Richard Owens's No Class Gets Some Due
This week, at Social Text, Lukas Moe reviewed Richard Owens's No Class (Barque Press, 2012). That this piece comes four years post-publication doesn't mean the subject's not evergreen. "Living in semi-rural Maine and having earned his PhD at Buffalo, Owens knows the ravages of deindustrialized and casualized life not just from Theory but from everyday struggle, 'appropriately unhinged,'" writes Moe. More:
The opener of No Class sets the scene of the poet being reproached for his “distasteful obsession with cash and capital” instead of “the determinate force of the cultural.” But both formulations are suspect in a poem that features “a Bruins fan drunk in the stands,” restraining orders, Rohypnol, and self-censoring about “Foolishly getting off on that place where the homes are on wheels / and the cars are on blocks.” A world nonetheless uncannily at home for Owens, who compulsively nods to the totems of class rather than hiding behind their taboo. Precisely because he knows that what sustains (especially American) fantasies of identity is their crass innocence of inequality, the encounters Owens stages between “class” and critique ring true for how ecumenical they are, earning their high-low judo by refusing to abstract or sanitize the speaker’s knowledge of himself.We took it so high on the fucking hog: celebritydiets—cashews and booze—a place in the sunwhere it all falls so strangely scattered—verticalintegrations never had no roomnot for you—no more or lessinappropriate than an unpluggedrefrigerator or school in the summertimeand couldn’t you just for oncewash out your fucking undercarriage. (“NO CLASS”)Owens’ working-class subjects contradict as much as they sustain his first-person and its driving pathos, which, and this will make readers uneasy, is born of their having “no class.” A pathos in touch with bathos, unveiling our desire to avoid the less heroic details of class communities whose political alliance, while important and even necessary to those on the Left, rarely is allowed to sully our political art. Next to the best American agit-poetry today, from the West Coast academic-occupation sensibility of Juliana Spahr and Joshua Clover to the laureled protest songs of Claudia Rankine, Owens’ work is downright dirty and salty like the Northeast where it was written...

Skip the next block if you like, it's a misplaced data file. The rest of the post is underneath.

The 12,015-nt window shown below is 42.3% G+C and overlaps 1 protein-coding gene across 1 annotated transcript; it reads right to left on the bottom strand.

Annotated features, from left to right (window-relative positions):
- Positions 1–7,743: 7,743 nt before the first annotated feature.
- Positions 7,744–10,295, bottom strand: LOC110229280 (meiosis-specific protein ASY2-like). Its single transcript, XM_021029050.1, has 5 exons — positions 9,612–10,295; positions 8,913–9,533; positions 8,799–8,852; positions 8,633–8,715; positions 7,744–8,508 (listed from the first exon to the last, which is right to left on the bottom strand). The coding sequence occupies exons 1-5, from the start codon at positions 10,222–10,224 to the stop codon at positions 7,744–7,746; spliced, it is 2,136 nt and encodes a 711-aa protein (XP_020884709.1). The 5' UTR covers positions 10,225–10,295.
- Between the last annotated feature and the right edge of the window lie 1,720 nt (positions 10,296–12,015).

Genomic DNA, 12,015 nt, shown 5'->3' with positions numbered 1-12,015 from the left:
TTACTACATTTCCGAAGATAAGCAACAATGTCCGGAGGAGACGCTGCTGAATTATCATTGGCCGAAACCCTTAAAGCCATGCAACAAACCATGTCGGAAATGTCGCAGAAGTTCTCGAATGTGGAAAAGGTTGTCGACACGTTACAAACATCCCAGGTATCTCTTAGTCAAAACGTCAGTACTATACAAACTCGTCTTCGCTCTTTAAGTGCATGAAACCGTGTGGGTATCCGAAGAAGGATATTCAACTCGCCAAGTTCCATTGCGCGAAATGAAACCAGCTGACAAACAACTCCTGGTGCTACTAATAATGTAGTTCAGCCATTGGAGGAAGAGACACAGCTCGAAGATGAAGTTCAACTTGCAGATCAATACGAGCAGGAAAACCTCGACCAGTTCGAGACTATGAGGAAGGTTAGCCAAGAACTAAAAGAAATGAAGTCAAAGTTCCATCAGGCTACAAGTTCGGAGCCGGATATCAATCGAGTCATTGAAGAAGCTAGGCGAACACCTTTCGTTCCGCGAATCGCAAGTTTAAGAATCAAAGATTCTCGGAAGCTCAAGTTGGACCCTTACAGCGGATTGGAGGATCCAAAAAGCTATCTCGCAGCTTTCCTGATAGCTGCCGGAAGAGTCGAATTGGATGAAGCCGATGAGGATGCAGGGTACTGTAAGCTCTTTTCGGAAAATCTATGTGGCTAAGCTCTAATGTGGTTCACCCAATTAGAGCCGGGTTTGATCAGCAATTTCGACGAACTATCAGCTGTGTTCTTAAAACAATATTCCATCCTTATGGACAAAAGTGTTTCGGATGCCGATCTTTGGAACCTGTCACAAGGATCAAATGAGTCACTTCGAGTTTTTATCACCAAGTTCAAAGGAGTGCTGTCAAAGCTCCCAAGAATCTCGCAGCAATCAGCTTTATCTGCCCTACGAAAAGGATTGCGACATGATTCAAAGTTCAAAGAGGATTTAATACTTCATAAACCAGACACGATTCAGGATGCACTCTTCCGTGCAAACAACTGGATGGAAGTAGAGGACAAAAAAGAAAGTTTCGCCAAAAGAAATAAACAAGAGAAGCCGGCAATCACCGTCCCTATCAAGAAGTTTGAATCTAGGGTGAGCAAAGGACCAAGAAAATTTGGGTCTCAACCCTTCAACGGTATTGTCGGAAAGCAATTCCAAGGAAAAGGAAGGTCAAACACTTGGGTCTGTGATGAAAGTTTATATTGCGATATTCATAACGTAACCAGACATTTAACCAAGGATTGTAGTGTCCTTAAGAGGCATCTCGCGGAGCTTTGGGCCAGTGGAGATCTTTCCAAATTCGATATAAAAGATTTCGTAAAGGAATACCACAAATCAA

Find the full review at Social Text.